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Bay of Blood Ends with Celebration of The Burning

(From left) Brian Singleton, Brian Matthews, Leah Ayres, Larry Joshua, Shelley Bruce, Bonnie Deroski and Lou David

Released almost a year to the day of "Friday the 13th," the camp counselor slasher film The Burning carried a heavy burden.

It looked like a knockoff.

The reality, as revealed during a first-ever cast reunion panel at Bay of Blood: Tampa's Horror Weekend, is that The Burning was actually filmed before "Friday the 13th," and if released sooner, might have staked its flag as the original campfire slasher.

For its inaugural outing, Bay of Blood organizers Brian and Chandra Singleton had a specific plan. They wanted to celebrate classic genre cinema by spotlighting their two personal favorite horror films, The Burning and My Bloody Valentine, both of which were released in 1981.

The Singleton's wanted to keep the event small and intimate. They booked nearly two dozen cast members from the two films, as well as "Friday the 13th Part 2," but kept the number of vendors small and local to Florida, for the most part, including Coffee Shop of Horrors from Montverde, Freakshow Designs from Orlando and Tampa's own Grindhouse Video.

Bay of Blood was about the films themselves, and Chandra Singleton said it will continue to be that, should the convention become an annual event.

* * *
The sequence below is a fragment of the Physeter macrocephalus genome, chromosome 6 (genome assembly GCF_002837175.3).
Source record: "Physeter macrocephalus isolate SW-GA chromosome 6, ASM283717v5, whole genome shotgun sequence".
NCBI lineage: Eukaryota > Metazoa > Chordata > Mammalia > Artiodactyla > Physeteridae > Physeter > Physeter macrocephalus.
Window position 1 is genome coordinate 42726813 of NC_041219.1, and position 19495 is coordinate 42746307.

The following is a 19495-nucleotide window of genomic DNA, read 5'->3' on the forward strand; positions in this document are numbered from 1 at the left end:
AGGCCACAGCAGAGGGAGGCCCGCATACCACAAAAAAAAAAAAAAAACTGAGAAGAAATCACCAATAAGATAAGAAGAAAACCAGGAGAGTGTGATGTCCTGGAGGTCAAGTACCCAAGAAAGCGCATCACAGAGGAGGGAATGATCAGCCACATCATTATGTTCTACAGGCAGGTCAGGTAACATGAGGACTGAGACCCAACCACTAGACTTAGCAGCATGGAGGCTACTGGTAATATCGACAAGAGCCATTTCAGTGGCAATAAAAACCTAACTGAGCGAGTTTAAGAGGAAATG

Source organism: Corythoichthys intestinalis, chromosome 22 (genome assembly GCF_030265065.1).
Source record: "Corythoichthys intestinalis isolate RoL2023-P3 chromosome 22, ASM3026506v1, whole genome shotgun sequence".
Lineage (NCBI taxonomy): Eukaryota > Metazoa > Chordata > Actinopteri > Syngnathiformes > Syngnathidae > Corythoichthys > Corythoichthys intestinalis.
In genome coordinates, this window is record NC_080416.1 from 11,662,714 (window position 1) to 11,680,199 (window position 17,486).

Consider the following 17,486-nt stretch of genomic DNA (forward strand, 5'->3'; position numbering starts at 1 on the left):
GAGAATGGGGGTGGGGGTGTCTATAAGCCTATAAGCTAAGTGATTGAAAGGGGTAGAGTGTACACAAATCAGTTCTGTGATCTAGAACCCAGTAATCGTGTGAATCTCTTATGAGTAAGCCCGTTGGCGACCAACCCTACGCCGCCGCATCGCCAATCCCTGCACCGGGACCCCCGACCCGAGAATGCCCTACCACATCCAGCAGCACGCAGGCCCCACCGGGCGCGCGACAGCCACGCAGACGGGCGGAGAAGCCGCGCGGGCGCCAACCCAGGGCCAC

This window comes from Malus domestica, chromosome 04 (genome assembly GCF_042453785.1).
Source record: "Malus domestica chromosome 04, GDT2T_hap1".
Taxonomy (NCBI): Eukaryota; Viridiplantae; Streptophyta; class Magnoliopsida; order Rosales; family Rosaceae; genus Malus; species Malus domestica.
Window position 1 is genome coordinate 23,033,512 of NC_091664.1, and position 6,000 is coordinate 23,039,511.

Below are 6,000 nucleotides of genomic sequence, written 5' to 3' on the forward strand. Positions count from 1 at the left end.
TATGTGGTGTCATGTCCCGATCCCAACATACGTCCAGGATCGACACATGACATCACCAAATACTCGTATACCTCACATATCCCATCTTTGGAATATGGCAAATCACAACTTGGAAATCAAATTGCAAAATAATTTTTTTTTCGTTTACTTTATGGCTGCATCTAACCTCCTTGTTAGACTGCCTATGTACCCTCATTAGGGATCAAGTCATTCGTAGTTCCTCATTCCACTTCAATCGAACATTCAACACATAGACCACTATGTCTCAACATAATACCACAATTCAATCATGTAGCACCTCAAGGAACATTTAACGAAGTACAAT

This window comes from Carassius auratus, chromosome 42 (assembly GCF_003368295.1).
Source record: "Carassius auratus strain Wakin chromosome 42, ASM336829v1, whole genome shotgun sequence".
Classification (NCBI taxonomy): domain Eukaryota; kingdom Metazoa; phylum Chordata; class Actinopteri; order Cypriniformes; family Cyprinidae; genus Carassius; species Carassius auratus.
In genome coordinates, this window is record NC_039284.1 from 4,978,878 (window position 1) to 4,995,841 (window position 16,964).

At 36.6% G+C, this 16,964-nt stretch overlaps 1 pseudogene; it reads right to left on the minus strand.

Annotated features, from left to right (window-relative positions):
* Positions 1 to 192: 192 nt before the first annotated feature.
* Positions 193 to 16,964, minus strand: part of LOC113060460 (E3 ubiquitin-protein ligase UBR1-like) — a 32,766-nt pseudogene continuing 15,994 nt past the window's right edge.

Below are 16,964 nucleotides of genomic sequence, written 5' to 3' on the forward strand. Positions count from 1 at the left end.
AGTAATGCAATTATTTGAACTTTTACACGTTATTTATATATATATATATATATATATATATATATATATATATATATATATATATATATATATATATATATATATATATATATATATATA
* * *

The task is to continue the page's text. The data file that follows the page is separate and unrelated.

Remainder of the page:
The Burning, which features the bloody rampage against a group of young counselors by a severely burned menace known as Cropsy, isn't the first film that likely leaps to mind when considering the venerable slasher genre.

But it has its fans, and they are rabidly devoted.

For his part, Brian Singleton brought to Tampa the largest gathering of cast members ever assembled from the film to celebrate its 35th anniversary, including Lou David (Cropsy), Brian Matthews (Todd), Leah Ayers (Michelle), Larry Joshua (Glazer), Shelley Bruce (Tiger) and Bonnie Deroski (Marnie).

Singleton tried to secure other cast and crew to join the celebration. Director Tony Maylam was in Australia working on a new film. Actor Brian Backer, best known for "Fast Times at Ridgemont High," couldn't be reached. And some talent, like Jason Alexander of "Seinfeld," Fisher Stevens and Oscar-winner Holly Hunter, are just too well-known to consider attending a small, first-time convention about a film that was among the first entries on their IMDb profiles.

But Singleton wasn't deterred. While moderating the reunion panel, his appreciation and love for the film and the cast members who agreed to participate shone through.

"You have never all had a chance to be in the same room together," he marveled.

The audience may have been sparse by comparison to larger conventions -- about 20 people attended the hour-long talk -- but for those who were there, it was a dream come true.

Cropsy Maniac

(From left) Travis Ruvo, Larry Joshua, Kevin Reece and Aaron Whitsell

The day Bay of Blood announced its lineup online, Travis Ruvo knew he had to get to Tampa.

For the past four years, Ruvo, who lives in Portland, OR, and his friends Kevin Reece and Aaron Whitsell have recorded and performed as Cropsy Maniac, a death metal/grindcore band inspired by The Burning.